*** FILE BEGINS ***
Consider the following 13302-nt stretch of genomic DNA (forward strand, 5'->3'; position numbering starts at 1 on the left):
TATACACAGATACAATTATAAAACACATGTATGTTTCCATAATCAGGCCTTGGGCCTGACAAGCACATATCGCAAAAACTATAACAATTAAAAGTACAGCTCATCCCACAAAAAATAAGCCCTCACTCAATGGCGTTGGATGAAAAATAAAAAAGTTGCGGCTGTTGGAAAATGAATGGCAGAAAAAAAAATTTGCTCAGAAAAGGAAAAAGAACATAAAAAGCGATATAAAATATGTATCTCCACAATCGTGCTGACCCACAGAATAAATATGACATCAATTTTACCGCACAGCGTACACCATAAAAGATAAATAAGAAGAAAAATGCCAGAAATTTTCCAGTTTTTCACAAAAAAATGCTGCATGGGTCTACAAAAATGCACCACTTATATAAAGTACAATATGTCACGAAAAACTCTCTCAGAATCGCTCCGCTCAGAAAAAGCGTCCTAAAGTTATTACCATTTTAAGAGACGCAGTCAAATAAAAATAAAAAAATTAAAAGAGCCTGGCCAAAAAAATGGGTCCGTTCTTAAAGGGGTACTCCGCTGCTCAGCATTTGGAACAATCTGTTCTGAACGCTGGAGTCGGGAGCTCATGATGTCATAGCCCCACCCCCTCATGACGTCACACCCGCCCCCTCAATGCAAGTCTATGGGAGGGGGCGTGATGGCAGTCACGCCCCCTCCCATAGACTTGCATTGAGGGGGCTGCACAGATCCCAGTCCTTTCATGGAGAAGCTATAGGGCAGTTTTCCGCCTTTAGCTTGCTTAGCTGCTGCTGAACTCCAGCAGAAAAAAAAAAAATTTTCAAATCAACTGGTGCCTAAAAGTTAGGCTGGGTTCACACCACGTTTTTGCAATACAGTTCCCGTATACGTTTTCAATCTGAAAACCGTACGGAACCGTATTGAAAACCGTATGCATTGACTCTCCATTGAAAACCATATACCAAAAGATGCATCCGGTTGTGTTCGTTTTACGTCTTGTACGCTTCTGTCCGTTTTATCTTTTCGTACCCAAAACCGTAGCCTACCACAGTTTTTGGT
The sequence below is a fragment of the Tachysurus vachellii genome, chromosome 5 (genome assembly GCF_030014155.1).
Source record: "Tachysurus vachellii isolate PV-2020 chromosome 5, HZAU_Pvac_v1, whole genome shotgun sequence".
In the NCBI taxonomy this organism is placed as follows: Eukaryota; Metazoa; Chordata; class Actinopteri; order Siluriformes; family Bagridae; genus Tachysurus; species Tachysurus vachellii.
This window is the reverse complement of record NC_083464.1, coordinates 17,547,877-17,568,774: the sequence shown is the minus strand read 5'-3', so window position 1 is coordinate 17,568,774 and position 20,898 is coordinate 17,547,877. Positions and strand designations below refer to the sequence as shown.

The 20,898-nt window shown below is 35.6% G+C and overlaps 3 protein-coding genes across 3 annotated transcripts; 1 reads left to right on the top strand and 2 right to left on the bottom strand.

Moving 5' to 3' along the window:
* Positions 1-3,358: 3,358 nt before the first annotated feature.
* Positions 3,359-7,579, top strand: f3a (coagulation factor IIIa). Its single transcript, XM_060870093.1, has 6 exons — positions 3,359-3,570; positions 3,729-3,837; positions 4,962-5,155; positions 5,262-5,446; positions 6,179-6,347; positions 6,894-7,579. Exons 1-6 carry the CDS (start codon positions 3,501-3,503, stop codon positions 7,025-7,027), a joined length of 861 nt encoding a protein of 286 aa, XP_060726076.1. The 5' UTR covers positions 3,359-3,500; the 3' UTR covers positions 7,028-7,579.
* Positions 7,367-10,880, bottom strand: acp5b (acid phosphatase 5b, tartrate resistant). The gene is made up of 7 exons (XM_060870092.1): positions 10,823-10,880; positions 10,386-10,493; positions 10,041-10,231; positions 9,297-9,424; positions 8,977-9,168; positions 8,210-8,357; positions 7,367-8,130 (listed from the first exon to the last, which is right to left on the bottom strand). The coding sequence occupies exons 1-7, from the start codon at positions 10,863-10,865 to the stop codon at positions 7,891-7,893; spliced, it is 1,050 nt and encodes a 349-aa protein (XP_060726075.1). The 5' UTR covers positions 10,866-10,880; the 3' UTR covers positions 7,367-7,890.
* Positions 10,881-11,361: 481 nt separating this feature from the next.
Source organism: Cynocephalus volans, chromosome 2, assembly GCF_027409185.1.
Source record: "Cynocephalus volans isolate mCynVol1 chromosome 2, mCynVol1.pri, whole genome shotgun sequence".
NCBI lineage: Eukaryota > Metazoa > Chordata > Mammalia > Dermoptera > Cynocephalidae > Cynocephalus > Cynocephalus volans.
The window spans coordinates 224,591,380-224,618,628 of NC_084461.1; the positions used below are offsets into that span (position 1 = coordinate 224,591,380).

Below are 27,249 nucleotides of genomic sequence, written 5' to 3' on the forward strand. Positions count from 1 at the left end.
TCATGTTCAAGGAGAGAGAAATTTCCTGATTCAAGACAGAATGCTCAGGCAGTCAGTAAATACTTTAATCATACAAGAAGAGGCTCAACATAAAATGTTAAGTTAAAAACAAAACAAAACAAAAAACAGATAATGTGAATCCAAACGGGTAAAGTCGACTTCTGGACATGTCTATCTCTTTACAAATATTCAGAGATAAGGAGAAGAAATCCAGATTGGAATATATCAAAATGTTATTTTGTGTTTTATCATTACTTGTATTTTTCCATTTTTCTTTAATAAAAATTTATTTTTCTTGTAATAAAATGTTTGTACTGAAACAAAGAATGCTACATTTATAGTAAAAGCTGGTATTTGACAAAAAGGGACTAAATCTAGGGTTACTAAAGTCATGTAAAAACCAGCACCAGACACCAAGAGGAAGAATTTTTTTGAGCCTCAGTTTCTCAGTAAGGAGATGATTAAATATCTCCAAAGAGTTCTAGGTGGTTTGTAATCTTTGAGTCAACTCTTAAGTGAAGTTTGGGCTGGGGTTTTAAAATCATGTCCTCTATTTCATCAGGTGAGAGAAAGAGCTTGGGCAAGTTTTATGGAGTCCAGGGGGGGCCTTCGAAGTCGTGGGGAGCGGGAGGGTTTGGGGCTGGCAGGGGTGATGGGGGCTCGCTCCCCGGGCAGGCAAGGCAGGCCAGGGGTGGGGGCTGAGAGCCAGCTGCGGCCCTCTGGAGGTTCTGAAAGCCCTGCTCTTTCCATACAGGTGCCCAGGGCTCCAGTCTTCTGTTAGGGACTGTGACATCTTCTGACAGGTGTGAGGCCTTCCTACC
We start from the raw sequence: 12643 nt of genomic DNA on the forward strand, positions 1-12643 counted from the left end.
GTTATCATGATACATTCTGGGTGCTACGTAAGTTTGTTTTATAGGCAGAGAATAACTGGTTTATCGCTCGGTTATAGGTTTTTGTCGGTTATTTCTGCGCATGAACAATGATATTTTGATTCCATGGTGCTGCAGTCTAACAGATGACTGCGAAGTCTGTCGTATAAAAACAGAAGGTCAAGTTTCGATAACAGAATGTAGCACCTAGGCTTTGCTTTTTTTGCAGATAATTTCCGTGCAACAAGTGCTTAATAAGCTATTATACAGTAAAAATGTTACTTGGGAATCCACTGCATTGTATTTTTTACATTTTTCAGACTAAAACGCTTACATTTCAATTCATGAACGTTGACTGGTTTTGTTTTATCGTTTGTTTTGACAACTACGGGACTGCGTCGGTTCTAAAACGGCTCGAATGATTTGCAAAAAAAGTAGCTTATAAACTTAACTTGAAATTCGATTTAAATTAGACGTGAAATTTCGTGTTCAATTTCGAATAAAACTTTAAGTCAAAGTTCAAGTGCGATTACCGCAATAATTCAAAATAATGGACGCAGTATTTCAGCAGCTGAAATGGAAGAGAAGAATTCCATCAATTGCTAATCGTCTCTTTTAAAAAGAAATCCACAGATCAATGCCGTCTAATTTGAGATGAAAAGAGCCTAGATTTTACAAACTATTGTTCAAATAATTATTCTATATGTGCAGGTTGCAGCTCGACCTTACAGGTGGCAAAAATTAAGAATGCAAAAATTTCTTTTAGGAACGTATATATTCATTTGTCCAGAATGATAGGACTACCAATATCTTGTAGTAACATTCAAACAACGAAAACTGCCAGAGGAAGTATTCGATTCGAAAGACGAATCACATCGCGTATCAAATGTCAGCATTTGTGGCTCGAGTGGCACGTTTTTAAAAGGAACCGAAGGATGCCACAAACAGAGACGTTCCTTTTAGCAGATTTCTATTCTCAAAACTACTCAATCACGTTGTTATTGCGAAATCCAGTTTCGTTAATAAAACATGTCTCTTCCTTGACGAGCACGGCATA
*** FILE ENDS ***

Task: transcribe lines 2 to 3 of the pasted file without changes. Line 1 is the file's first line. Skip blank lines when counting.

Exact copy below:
TATACACAGATACAATTATAAAACACATGTATGTTTCCATAATCAGGCCTTGGGCCTGACAAGCACATATCGCAAAAACTATAACAATTAAAAGTACAGCTCATCCCACAAAAAATAAGCCCTCACTCAATGGCGTTGGATGAAAAATAAAAAAGTTGCGGCTGTTGGAAAATGAATGGCAGAAAAAAAAATTTGCTCAGAAAAGGAAAAAGAACATAAAAAGCGATATAAAATATGTATCTCCACAATCGTGCTGACCCACAGAATAAATATGACATCAATTTTACCGCACAGCGTACACCATAAAAGATAAATAAGAAGAAAAATGCCAGAAATTTTCCAGTTTTTCACAAAAAAATGCTGCATGGGTCTACAAAAATGCACCACTTATATAAAGTACAATATGTCACGAAAAACTCTCTCAGAATCGCTCCGCTCAGAAAAAGCGTCCTAAAGTTATTACCATTTTAAGAGACGCAGTCAAATAAAAATAAAAAAATTAAAAGAGCCTGGCCAAAAAAATGGGTCCGTTCTTAAAGGGGTACTCCGCTGCTCAGCATTTGGAACAATCTGTTCTGAACGCTGGAGTCGGGAGCTCATGATGTCATAGCCCCACCCCCTCATGACGTCACACCCGCCCCCTCAATGCAAGTCTATGGGAGGGGGCGTGATGGCAGTCACGCCCCCTCCCATAGACTTGCATTGAGGGGGCTGCACAGATCCCAGTCCTTTCATGGAGAAGCTATAGGGCAGTTTTCCGCCTTTAGCTTGCTTAGCTGCTGCTGAACTCCAGCAGAAAAAAAAAAAATTTTCAAATCAACTGGTGCCTAAAAGTTAGGCTGGGTTCACACCACGTTTTTGCAATACAGTTCCCGTATACGTTTTCAATCTGAAAACCGTACGGAACCGTATTGAAAACCGTATGCATTGACTCTCCATTGAAAACCATATACCAAAAGATGCATCCGGTTGTGTTCGTTTTACGTCTTGTACGCTTCTGTCCGTTTTATCTTTTCGTACCCAAAACCGTAGCCTACCACAGTTTTTGGT
The sequence below is a fragment of the Tachysurus vachellii genome, chromosome 5 (genome assembly GCF_030014155.1).